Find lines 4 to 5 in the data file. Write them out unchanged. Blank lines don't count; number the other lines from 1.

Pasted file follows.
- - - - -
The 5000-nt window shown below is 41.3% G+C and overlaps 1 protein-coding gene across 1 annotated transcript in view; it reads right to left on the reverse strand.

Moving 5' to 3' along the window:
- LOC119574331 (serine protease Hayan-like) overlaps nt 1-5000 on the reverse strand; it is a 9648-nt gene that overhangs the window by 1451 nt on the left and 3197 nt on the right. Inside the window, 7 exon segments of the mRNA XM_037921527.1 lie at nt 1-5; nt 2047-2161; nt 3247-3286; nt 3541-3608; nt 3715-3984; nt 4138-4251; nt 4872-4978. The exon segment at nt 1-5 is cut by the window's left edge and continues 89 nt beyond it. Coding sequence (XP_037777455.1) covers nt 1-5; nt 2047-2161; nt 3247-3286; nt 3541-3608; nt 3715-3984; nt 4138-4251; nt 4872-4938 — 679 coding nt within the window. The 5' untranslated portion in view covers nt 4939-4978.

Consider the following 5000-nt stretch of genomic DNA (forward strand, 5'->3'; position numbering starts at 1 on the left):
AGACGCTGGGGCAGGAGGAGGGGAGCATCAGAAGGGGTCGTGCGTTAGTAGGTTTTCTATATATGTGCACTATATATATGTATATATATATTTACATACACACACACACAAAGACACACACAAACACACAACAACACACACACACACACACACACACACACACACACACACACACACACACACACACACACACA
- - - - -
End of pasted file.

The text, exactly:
Consider the following 5000-nt stretch of genomic DNA (forward strand, 5'->3'; position numbering starts at 1 on the left):
AGACGCTGGGGCAGGAGGAGGGGAGCATCAGAAGGGGTCGTGCGTTAGTAGGTTTTCTATATATGTGCACTATATATATGTATATATATATTTACATACACACACACACAAAGACACACACAAACACACAACAACACACACACACACACACACACACACACACACACACACACACACACACACACACACACACA